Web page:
New "Lethal Weapon" sequel hits nerve with Asian stereotypes

It’s a good thing the movie opened after President Clinton’s trip to China: Who knows what kind of diplomatic breakdowns might have occurred had Lethal Weapon 4 been screened for the Chinese?

Though it’s not exactly a Charlie Chan movie, the array of decidedly un-PC Asian jokes made in Weapon has rankled many observers. The film wallows in racial stereotypes (Chinese people work in restaurants and can recite the day’s specials); cavalierly tosses around ethnic gibes (Q: “I heard you were up to your ass in Chinese last night.” A: “They’re tall enough to come up to the navel, but most of them come up to our knees”); and even resorts to mocking accents (among his many gems, Mel Gibson makes “flied lice” jokes).

“It looks like it’s going to be a big hit, and a lot of Asians are seeing it because of [Hong Kong star] Jet Li,” says Jeff Yang, publisher of the Asian-American journal A. Magazine, who reports hearing negative reactions from people around the country. “And when they come out of that theater, they’re going to be appalled.” Guy Aoki, cofounder of the Media Action Network for Asian-Americans, says that even beyond the obvious missteps with the ethnic humor, the movie brings up a more basic problem: “Asian Americans are still waiting to be seen as the good guys.”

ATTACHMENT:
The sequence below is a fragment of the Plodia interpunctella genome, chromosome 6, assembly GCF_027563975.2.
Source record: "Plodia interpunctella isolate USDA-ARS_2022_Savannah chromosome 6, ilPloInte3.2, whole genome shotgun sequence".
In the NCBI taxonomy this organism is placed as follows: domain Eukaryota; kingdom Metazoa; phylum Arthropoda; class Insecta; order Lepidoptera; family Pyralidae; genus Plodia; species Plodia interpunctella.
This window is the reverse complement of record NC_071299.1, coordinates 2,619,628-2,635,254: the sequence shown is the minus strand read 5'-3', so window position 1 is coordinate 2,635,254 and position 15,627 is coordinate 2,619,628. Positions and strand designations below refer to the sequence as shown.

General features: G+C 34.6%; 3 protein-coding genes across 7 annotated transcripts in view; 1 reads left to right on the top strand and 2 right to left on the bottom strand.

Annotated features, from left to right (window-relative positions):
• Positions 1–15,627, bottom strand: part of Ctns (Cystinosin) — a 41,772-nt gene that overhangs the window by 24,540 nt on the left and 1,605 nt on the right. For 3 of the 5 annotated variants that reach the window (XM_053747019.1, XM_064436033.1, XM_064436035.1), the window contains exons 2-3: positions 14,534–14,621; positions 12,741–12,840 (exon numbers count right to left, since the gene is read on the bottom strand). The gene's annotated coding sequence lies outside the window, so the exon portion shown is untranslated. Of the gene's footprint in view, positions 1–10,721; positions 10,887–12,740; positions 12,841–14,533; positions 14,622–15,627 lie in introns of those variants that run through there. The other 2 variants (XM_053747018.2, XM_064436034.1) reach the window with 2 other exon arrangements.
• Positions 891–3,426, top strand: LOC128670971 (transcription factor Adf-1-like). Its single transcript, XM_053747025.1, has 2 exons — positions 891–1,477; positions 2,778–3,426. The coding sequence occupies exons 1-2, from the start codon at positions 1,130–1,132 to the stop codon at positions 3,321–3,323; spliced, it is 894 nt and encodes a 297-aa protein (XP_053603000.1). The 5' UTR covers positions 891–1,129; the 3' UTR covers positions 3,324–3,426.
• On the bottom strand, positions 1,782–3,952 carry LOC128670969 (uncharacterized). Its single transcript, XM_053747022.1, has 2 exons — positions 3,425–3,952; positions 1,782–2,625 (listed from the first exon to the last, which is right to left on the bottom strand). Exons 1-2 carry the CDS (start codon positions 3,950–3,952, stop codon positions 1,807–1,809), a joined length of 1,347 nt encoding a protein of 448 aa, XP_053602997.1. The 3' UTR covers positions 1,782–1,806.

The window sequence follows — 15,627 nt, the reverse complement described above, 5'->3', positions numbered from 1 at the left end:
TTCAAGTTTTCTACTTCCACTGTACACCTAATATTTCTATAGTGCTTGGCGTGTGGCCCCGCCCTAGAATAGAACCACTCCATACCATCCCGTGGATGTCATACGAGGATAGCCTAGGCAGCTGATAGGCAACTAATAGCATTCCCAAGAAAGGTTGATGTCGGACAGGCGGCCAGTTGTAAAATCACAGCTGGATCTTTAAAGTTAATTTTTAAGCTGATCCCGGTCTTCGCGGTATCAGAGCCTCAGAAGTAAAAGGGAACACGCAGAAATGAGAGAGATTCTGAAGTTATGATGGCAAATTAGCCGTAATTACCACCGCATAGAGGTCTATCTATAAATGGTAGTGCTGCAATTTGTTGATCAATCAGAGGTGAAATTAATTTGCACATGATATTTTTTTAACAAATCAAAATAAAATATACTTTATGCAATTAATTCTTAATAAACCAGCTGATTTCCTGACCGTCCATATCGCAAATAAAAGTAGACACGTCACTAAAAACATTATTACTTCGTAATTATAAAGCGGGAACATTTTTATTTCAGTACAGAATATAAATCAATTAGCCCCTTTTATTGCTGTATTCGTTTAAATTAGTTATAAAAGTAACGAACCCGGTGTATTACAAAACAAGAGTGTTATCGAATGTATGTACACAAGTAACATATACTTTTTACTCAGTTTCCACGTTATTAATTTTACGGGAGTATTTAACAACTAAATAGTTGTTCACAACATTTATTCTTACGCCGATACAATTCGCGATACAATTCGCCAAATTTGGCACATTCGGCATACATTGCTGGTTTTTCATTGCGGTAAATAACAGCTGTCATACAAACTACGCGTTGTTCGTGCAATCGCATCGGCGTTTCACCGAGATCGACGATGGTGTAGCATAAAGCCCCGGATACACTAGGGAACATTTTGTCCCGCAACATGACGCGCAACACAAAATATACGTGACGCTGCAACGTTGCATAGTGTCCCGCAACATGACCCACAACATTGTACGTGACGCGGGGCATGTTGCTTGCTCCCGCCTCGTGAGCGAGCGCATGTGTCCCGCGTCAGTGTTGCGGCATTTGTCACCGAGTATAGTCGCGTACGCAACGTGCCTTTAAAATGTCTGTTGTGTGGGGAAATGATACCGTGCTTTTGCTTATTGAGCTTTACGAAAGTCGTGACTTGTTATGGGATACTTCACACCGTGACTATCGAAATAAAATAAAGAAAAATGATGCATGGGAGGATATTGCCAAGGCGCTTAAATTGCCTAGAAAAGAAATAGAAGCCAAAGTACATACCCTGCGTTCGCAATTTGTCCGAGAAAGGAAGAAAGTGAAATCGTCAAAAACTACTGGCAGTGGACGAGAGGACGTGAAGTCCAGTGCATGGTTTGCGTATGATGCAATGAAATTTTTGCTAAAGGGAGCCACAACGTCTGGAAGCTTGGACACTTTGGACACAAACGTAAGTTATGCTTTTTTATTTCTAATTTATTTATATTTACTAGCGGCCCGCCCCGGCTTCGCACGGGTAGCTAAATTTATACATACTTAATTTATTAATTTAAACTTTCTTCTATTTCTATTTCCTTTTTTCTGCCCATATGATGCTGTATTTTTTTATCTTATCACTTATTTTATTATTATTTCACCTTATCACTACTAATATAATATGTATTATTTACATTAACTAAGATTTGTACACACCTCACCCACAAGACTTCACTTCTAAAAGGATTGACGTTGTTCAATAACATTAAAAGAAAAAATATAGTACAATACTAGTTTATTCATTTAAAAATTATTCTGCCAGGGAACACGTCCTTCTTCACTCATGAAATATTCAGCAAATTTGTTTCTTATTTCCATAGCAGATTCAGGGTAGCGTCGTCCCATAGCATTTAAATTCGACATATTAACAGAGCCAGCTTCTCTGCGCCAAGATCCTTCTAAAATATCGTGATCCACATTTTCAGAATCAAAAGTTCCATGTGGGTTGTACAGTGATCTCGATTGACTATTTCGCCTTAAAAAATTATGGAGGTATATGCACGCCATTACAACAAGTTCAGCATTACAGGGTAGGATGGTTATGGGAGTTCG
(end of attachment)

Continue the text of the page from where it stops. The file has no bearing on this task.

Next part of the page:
For his part, director Richard Donner seems genuinely surprised by the criticism. “I didn’t think there was anything offensive to the Asian world,” says Donner. “If they were offended, I’m sorry, I apologize.” Donner notes that none of the Asian-American actors on the set pointed out any problems to him and that a “flied lice” joke originally came from Chinese-American actor Kim Chan, who plays Uncle Benny in the film. “I can’t worry about everybody, and yet you certainly don’t want to hurt anybody,” says Donner. “It’s entertainment.”

With additional reporting by Josh Wolk

Lethal Weapon 4
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